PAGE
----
Ebola Virus Hits Liberian Presidency, Kills Minister’s Aide

Liberia’s Ministry of Foreign Affairs, which is also the seat of the Liberian presidency, has been hit by the deadly Ebola virus. FrontPageAfrica has learned.

On Monday, the Administrative Assistant to Foreign Minister Augustine Ngafuan reportedly died from what sources say is a suspected case of the deadly virus. Her husband, a staffer in the office of President Ellen Johnson-Sirleaf, is currently under quarantine, according to online news portal, FrontPageAfrica.

The names of the officials were withheld because the government has not officially notified the public about the cases, so close to the Liberian presidency. Minister Ngafuan’s office is two floors below the floor now being used as the President’s office, the online news portal stated.

The wife of the President’s office staffer reportedly died on Monday and may have contracted the virus from a sister, who had previously died. A praying woman who reportedly had sessions and laid hands on the sister of the deceased Administrative Assistant, has also died.

Sources within the Executive Mansion informed FrontPageAfrica Wednesday that both the deceased Administrative Assistant in Minister Ngafuan’s office and her husband had been told not to return to the office until after 21 days.

“They had not been coming to work for more than 21 days now,” the source, speaking on condition of anonymity because they were not authorised to speak on the matter.

Minister Ngafuan is currently in Addis Ababa, Ethiopia attending an Emergency Meeting of the African Union’s Executive Council on the Ebola Virus Disease Outbreak. Attempts to reach the minister and his press aide have been unsuccessful.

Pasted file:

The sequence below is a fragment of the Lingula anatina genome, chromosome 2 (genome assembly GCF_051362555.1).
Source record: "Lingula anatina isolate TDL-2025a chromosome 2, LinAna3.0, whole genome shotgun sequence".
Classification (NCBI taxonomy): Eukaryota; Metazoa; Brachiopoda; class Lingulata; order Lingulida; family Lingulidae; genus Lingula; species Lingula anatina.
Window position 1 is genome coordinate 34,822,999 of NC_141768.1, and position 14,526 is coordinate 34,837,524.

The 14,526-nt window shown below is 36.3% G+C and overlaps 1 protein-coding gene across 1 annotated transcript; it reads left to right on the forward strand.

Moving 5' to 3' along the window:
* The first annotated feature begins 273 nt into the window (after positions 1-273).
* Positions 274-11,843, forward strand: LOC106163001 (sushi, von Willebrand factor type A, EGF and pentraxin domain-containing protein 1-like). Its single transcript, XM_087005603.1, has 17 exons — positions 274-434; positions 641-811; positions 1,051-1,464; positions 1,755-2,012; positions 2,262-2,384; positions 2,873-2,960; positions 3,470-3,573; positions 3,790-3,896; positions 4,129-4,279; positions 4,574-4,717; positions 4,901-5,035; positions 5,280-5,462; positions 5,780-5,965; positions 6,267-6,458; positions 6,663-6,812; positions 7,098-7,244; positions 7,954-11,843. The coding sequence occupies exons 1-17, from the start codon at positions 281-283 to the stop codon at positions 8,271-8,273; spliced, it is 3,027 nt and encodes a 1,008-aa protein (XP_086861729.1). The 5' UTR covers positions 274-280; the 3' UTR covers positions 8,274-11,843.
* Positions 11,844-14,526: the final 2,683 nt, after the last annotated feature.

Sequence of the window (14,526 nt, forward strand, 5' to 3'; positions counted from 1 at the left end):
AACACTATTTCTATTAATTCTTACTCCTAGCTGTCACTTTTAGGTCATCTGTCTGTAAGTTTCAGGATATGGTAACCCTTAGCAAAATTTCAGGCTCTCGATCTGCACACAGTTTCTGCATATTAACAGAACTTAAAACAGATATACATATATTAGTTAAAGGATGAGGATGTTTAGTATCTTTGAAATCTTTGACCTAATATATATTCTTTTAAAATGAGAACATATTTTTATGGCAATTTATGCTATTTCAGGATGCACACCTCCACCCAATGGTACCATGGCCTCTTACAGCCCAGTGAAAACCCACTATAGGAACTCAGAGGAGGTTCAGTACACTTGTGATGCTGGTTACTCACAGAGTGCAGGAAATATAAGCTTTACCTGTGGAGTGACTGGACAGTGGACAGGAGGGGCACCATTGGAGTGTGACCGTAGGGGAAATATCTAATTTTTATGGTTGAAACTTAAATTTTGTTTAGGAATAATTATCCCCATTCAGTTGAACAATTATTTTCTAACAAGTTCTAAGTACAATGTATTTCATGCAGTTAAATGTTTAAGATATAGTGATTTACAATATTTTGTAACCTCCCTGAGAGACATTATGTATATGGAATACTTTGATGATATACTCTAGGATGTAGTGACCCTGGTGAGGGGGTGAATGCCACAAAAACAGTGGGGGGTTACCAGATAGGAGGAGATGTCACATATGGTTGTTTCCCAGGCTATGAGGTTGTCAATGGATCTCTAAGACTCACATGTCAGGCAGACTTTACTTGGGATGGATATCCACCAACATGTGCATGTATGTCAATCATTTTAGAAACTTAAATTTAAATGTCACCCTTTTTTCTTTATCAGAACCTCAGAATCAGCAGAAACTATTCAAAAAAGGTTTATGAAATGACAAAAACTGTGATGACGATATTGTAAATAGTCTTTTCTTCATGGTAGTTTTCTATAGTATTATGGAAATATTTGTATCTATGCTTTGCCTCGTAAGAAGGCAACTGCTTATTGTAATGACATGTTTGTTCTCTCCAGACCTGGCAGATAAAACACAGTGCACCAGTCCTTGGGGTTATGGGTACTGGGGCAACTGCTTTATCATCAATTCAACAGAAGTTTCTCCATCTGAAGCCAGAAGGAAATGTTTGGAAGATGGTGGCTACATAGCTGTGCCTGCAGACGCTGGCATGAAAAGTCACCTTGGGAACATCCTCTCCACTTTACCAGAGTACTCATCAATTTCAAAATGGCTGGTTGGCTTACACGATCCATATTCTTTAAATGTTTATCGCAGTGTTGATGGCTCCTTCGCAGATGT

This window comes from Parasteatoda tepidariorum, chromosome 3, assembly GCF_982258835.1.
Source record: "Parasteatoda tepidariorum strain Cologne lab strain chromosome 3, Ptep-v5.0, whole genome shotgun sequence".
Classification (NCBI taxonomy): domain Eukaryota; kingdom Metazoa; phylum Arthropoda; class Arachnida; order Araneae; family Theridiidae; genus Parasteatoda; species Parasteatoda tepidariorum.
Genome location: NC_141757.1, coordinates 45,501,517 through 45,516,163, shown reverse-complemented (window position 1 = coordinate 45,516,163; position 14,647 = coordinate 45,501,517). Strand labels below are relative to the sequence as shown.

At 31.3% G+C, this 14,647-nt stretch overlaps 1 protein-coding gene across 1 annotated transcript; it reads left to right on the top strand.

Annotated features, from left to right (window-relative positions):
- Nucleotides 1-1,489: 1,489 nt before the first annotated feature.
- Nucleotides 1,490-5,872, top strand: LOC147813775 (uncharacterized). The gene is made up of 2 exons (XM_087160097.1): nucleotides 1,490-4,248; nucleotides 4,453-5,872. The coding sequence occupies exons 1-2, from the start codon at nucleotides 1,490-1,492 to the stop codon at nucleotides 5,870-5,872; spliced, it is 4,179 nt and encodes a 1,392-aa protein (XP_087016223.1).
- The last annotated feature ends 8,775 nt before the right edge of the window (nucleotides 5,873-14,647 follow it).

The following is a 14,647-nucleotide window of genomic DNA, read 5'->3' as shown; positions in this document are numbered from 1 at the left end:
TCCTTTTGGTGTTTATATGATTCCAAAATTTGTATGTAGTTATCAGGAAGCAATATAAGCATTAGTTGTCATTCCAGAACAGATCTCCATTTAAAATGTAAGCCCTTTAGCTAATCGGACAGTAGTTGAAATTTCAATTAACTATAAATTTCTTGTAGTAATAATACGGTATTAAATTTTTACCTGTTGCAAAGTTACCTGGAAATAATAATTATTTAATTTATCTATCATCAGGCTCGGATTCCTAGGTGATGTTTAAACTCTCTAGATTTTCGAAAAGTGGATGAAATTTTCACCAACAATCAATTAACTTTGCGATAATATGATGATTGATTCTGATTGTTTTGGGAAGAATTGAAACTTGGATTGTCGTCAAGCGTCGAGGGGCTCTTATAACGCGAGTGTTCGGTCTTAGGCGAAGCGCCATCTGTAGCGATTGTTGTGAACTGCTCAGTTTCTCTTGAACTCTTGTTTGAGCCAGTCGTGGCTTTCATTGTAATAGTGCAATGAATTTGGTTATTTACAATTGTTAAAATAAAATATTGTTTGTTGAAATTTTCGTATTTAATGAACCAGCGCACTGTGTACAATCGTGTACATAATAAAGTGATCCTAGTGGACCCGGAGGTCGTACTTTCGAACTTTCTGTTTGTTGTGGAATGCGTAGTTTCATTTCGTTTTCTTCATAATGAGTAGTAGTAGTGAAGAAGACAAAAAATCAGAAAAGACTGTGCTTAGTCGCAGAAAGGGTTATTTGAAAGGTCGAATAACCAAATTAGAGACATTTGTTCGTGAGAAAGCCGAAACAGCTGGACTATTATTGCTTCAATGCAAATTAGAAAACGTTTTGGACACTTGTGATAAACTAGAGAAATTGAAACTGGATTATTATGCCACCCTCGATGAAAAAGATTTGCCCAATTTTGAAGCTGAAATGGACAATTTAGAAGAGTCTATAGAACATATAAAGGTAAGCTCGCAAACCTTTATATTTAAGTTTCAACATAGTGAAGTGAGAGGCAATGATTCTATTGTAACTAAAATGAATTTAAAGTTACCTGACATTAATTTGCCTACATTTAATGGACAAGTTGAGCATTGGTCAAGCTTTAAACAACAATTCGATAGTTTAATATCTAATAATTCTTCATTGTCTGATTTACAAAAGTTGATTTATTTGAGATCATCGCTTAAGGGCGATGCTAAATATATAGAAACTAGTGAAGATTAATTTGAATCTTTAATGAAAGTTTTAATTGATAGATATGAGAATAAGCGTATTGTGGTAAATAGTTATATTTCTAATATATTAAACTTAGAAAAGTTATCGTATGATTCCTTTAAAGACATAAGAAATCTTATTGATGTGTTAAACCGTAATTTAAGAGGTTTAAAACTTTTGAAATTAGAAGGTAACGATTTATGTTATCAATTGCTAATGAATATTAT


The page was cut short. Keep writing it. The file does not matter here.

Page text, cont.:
The AU members are recommending the urgent lifting of all travel bans imposed on countries affected by the Ebola outbreak in Africa.

The Ministry has been the seat of the presidency since 2006 when fire gutted the fourth floor during celebrations marking the 159th Independence Day celebrations in the presence of three West African leaders, who had come to witness the then newly-elected President Ellen Johnson-Sirleaf switch on electricity to reach limited parts of the capital city.

South African forensic scientists brought in to probe the cause of the fire said it was an electrical fault. Following the fire outbreak at the Executive Mansion, the Government of Liberia announced a closure of the Mansion, and President Johnson-Sirleaf relocated to the Ministry of Foreign Affairs, where the president has for the past eight years been performing official state functions.

The mansion was constructed in 1964 under the regime of the late Liberian President William Vacanarat Shadrach Tubman by 2,000 workers, including about a fifth of Monrovia’s labour force, and 150 foreign technicians. The eight-storey Executive Mansion building, which costs US$20 million, has an atomic-bomb shelter, an underground swimming pool, a private chapel, a trophy room, a cinema, an emergency power plant, water supply and sewage system, among others.

The report comes just 24 hours after Defence Minister Brownie Samukai told the U.N. Security Council that the outbreak poses a “serious threat” to the war-torn nation’s very existence. Samukai’s words were echoed by the U.N. Secretary-General’s special representative Karin Landgren, who said Liberia is facing its gravest threat since its decade-long civil war ended in 2003. She deemed the outbreak a “latter-day plague” and its spread “merciless.”
Liberia is worst hit among the nations affected by the current Ebola epidemic with at least 1,200 recorded deaths. Over the past three weeks, the country has experienced a 68% bump in infections and the World Health Organization estimates the surge will continue to accelerate in coming weeks.
Humanitarian groups in the country have been complaining that there simply aren’t enough beds and suspected victims of Ebola are reportedly turned back to their communities or left waiting outside medical facilities, aggravating the risk of further contagion.